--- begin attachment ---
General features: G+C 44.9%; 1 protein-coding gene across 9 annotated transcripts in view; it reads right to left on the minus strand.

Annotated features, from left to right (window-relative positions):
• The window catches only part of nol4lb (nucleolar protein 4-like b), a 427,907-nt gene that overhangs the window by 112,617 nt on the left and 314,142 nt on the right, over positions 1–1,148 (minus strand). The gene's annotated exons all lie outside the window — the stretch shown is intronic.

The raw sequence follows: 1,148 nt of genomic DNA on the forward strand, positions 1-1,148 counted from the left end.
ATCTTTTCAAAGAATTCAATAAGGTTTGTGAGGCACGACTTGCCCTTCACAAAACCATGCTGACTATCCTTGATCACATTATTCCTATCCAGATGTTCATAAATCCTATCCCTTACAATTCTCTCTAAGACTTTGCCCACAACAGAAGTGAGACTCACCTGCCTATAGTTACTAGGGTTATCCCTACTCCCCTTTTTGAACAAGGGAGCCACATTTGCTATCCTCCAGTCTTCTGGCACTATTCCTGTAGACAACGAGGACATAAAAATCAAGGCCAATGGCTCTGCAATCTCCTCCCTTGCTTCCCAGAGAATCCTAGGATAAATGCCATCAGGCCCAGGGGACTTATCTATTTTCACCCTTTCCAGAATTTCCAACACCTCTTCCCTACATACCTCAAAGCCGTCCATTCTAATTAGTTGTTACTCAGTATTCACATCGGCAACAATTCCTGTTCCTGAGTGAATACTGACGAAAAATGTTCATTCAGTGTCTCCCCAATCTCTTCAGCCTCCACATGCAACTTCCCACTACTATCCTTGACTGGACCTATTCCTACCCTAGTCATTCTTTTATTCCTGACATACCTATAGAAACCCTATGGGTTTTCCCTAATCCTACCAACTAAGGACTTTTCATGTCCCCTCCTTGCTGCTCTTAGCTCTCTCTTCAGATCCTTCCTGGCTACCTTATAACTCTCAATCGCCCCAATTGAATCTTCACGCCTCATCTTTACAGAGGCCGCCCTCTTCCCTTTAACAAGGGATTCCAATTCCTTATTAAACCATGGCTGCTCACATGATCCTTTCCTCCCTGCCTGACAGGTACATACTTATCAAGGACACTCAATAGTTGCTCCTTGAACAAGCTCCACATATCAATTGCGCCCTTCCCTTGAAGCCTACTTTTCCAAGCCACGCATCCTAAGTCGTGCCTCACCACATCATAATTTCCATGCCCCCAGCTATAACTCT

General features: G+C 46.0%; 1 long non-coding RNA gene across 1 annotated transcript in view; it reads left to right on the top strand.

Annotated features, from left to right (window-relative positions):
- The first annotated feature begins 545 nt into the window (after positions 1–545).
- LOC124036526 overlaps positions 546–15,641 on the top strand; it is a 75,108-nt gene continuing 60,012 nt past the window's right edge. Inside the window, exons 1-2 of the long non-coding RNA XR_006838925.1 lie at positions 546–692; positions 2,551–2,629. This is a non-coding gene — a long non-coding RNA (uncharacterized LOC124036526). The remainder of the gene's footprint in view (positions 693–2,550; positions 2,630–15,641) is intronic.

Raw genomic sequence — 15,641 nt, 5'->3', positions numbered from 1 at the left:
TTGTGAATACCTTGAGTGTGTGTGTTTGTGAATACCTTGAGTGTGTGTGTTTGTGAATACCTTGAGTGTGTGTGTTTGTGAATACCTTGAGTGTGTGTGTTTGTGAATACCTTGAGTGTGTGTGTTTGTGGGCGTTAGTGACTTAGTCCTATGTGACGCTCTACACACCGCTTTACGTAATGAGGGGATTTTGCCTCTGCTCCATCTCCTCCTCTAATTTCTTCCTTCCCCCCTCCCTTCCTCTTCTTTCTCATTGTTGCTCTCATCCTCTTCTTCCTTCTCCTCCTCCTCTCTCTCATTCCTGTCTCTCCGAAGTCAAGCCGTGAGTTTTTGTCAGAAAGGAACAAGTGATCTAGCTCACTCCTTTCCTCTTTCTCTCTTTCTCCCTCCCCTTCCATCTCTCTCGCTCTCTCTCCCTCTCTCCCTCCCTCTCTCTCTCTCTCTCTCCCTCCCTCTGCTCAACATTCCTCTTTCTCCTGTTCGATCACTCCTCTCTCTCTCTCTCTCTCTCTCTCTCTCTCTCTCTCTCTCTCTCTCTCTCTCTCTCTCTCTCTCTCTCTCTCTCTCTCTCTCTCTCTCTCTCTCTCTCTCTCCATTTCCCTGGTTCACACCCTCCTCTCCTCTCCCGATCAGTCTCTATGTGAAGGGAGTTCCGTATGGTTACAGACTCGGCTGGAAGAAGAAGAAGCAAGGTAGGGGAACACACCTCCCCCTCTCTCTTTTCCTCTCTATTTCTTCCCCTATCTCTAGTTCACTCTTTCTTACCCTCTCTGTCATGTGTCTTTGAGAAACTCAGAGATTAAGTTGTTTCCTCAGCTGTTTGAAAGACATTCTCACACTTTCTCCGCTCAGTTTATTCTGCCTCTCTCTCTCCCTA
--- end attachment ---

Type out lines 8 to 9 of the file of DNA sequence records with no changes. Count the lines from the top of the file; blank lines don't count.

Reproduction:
- The first annotated feature begins 545 nt into the window (after positions 1–545).
- LOC124036526 overlaps positions 546–15,641 on the top strand; it is a 75,108-nt gene continuing 60,012 nt past the window's right edge. Inside the window, exons 1-2 of the long non-coding RNA XR_006838925.1 lie at positions 546–692; positions 2,551–2,629. This is a non-coding gene — a long non-coding RNA (uncharacterized LOC124036526). The remainder of the gene's footprint in view (positions 693–2,550; positions 2,630–15,641) is intronic.